Wednesday, September 26, 2007

Ran Shapira's Birthday - Grand Cru Inside

A birthday party is just the right occasion to reflect on people's best sides and the best of Ran Shapira is this: he lives well, he knows it and he shows it; and when you dine with him, he wants you to live well too.

Thus this. September 18, 2007, the Voilet restaurant in Moshav Audim, a nearly cult secret on the cusp of becoming everybody's latest fling. Ran brought all the wines, one from each of his favorite wine regions. The notes are more impressionistic than usual because we came to party, not to take notes.

Golan Heights Winery, Blanc de Blancs, 1997

I'm sure GHW's reds don't show as much old world character as this wine, though I don't have enough "bubblie" vocabulary to talk much about it. Shame the mousse faded so fast, though.

Pichler, Von Den Terrassen, Gruner Veltliner Smaragd, 2004

I'm rather distraught over my dismal experiences with young Gruner Veltliners, since this was similar to my encounter with Nigl, Kremser Freiheit, 2005. A nice enough nose with flecks of minerals, but the palate is tight, bitter and drying, the effect exaggerated by having been paired with the next wine. Better with food, though.

Weingut JoS. Christoffel Jr., Erdener Treppchen, Riesling Spatlese, 2006

I never thought I'd drink so many Christoffels in the same month. Infanticide for sure, although it offers plenty of enjoyment as is. As usual with the good, off dry German stuff, the sweetness simply highlights the graceful elegance of the fruit.

Domain Bouchard Pere & Fils, Corton-Charlemagne, 1996

The lineup was half blind: we knew which region each wine came from but not producer, age or pedigree - but this was obviously fine stuff from the first sniff. Though I do recall it felt just about to fall off its peak plateau, it proved one thing: when Burgundy gets it right, few dry white wines can get within spitting range. You'll find better dry whites elsewhere than this one (I'd score it 91-92 if I were still into that just to contextualize) but few would be as savoury, elegant and characterful.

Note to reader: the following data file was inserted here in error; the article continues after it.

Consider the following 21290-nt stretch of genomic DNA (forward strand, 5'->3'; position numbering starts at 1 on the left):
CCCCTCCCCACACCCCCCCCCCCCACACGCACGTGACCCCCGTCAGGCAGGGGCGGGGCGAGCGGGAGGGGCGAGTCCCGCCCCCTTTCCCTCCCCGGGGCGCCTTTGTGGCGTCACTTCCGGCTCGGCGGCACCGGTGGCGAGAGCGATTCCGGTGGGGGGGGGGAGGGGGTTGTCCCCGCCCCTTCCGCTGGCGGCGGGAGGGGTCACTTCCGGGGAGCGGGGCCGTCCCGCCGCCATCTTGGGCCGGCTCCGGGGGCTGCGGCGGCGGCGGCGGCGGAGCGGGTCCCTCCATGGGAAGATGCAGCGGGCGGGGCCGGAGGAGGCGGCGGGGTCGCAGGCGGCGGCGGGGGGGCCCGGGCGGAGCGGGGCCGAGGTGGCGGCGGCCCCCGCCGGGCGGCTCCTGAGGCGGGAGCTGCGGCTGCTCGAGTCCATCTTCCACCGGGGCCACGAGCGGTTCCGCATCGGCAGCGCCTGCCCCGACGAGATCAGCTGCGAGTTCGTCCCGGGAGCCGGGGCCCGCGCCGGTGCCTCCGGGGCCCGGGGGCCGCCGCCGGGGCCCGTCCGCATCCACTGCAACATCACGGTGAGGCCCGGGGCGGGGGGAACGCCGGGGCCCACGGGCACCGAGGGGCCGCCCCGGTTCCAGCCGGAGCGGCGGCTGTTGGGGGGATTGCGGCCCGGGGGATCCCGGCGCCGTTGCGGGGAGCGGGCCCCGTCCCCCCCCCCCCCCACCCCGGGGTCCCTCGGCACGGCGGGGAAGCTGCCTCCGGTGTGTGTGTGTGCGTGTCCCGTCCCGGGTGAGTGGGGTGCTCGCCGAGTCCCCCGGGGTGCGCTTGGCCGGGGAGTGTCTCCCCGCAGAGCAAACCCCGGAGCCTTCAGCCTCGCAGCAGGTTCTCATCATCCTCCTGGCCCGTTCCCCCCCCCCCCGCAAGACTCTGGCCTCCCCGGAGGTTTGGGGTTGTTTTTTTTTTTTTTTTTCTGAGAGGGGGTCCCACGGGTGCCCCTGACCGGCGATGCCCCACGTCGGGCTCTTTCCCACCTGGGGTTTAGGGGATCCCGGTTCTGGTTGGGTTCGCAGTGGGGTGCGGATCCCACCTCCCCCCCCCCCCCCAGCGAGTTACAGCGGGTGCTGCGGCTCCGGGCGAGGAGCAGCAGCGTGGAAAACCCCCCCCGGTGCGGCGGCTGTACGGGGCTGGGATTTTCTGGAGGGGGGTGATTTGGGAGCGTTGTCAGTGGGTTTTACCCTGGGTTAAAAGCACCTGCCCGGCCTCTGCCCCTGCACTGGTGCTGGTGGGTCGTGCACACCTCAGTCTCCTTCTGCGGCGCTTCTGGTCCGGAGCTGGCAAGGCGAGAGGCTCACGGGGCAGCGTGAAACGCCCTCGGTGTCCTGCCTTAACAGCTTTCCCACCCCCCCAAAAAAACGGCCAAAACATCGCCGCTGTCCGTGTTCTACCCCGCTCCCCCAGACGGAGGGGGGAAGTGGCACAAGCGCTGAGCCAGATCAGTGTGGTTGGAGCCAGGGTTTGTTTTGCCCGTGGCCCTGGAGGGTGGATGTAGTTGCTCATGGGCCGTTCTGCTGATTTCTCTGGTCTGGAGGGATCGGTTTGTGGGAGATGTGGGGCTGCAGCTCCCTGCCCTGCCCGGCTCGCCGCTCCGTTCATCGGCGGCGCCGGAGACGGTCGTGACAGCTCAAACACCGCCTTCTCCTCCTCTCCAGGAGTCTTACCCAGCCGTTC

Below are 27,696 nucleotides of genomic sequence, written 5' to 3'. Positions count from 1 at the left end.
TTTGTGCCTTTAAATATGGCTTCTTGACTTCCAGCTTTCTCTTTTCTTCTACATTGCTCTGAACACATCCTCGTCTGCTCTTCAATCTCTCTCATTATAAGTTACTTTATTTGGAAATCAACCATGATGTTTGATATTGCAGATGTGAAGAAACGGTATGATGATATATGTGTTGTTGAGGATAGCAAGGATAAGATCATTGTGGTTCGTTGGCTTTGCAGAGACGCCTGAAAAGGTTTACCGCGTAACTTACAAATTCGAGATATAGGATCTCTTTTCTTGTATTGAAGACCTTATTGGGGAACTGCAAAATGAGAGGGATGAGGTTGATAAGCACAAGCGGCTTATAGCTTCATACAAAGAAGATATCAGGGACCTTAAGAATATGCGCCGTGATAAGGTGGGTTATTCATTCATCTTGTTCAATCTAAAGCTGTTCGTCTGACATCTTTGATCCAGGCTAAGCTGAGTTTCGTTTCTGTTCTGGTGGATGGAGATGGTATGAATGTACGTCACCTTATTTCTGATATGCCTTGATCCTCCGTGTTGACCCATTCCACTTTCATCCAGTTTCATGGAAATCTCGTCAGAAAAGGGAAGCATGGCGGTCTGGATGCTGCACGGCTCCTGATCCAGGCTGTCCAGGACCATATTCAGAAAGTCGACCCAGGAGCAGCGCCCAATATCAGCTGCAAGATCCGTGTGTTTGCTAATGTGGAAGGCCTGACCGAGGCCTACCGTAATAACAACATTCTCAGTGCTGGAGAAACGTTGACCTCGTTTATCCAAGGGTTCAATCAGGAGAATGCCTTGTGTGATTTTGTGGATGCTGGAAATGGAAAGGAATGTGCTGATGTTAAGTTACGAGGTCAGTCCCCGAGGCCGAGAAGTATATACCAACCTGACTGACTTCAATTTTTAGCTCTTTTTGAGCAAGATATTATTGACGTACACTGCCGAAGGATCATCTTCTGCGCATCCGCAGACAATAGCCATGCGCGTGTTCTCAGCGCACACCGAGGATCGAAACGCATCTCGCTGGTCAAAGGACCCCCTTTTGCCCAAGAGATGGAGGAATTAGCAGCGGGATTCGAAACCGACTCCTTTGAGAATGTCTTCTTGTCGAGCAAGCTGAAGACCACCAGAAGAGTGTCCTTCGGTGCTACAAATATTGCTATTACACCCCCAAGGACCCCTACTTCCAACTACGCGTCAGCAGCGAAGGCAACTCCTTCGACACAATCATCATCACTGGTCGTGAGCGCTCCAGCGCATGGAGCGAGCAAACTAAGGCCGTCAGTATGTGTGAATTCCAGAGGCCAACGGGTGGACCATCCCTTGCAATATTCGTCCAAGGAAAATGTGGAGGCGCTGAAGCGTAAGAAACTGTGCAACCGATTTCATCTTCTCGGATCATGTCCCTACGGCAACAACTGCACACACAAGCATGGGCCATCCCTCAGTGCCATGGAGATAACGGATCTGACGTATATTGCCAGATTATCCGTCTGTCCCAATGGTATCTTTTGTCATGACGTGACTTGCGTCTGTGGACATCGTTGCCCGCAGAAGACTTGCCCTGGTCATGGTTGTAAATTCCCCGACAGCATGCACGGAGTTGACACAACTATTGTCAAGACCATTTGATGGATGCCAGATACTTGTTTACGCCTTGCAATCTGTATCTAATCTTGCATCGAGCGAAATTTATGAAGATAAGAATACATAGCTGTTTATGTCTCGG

Ceretto, Barolo Bricco-Rocche, Brunate, 1996

Chateau De La Tour, Clos Vougeot, 1998

Served together in the same flight to prove - or disprove - that Piedmonte is Italy's Burgundy, which with the wines in question is like comparing Chalie Parker's Dial Masters with the Miles Davis twin-sax group with Coltrane and Adderly, that is, one is brainy yet heart-breakingly ephemeral, the other so sensously groovy you can't put it away. Thus, excellent stuff, similar enough in style to note a connection, different enough to evoke debates.

Chapoutier, Cote Rotie, La Mordoree, 2000

Pegau, Chateauneuf-du-Pape, Cuvee Laurence, 1998

Another flight. How Ran made us suffer... The Mordoree was pure, distilled, unadulterated elegance - I could wax poetic but I rather extended myself with the jazz stuff just now - yet the Cuvee Laurence caught my fancy as well, not just for being a "blonde with big boobs" sort of wine (it's never wrong to recycle a good metaphor because you never know where your next metaphor is coming from) but because its initial hyper-ripe, over-extracted core opened up and calmed down so nicely in glass that I couldn't help but thinking, ten years from now, this wine could be the ultimate test as to whether Robert Parker, Jr., knows what he's talking about.

Chateau Ducru-Beaucaillou, 1998

Let's hear it for great, tight-assed Bordeaux. Queen of the class, everybody's Saturday night fantasy, yet won't put out, won't even kiss, simply give you her cheek when you bring her home.

Chateau Suduiraut, 2000

Great, expensive, liquid toffee but, to be just the slighest bit super-critical, noticeably alcoholic.

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